If $\delta y = 0$, then $\dfrac {\map h {x + \delta x} - \map h x} {\delta x} = 0$.

Hence the result.

$\Box$

### Case 2b

If $\delta y \ne 0$, then:

$\dfrac {\map h {x + \delta x} - \map h x} {\delta x} = \dfrac {\map f {y + \delta y} - \map f y} {\delta y} \dfrac {\delta y} {\delta x}$

As $\delta y \to 0$:

$(1): \quad \dfrac {\map f {y + \delta y} - \map f y} {\delta y} \to \map {f'} y$
$(2): \quad \dfrac {\delta y} {\delta x} \to 0$

Thus:

$\ds \lim_{\delta x \mathop \to 0} \frac {\map h {x + \delta x} - \map h x} {\delta x} \to 0 = \map {f'} y \map {g'} x$

Again, hence the result.

$\Box$

All cases have been covered, so by Proof by Cases, the result is complete.

$\blacksquare$

## Informal Proof

Some sources, introducing the Derivative of Composite Function at elementary level, provide the following non-rigorous argument:

If $z$ is a function of $y$ where $y$ itself is some function of $x$,
it is obvious that:
$\dfrac {\delta z} {\delta x} = \dfrac {\delta z} {\delta y} \cdot \dfrac {\delta y} {\delta x}$
since these quantities being finite can be cancelled as in Arithmetic.
If we now let the quantities concerned tend to zero, taking the limit, we get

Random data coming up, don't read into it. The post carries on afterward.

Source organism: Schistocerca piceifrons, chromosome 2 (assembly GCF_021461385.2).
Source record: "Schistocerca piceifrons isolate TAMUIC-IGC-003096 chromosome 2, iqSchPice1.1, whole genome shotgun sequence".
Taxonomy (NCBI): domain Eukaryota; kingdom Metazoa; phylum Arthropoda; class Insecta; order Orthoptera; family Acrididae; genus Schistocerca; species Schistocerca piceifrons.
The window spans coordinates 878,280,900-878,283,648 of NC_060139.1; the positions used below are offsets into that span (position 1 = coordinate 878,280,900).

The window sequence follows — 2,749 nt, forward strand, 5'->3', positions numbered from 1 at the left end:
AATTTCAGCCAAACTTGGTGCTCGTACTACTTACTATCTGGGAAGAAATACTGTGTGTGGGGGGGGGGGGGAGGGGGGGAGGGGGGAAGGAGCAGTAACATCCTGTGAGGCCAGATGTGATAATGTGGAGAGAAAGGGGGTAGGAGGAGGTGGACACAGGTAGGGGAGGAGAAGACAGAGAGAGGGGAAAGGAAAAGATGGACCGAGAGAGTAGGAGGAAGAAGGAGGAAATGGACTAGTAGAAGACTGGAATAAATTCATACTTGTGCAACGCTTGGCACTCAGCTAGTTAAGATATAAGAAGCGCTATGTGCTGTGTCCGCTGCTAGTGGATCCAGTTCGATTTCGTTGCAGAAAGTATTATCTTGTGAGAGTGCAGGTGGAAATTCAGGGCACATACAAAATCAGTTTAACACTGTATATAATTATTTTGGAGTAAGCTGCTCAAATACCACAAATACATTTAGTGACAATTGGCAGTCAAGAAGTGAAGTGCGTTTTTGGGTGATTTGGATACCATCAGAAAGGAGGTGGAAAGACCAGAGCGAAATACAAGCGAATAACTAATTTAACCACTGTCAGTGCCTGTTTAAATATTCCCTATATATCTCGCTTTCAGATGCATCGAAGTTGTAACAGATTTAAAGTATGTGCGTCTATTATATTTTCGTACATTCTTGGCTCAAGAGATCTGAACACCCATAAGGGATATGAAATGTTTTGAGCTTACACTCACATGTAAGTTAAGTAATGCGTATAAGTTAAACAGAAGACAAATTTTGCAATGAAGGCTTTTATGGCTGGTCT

$\dfrac {\d z} {\d x} = \dfrac {\d z} {\d y} \cdot \dfrac {\d y} {\d x}$

However, this informal argument is insufficiently rigorous for $\mathsf{Pr} \infty \mathsf{fWiki}$.

Hence, this must not be interpreted to mean that derivatives can be treated as fractions.

It simply is a convenient notation.

## Examples

### Example: $\paren {3 x + 1}^2$

$\map {\dfrac \d {\d x} } {\paren {3 x + 1}^2} = 6 \paren {3 x + 1}$

### Example: $\map \sin {x^2}$

$\map {\dfrac \d {\d x} } {\map \sin {x^2} } = 2 x \map \cos {x^2}$

### Example: $\sqrt {1 + x}$

$\map {\dfrac \d {\d x} } {\sqrt {1 + x} } = \dfrac 1 {2 \sqrt {1 + x} }$

### Example: $\sqrt {\sin x}$

$\map {\dfrac \d {\d x} } {\sqrt {\sin x} } = \dfrac {\cos x} {2 \sqrt {\sin x} }$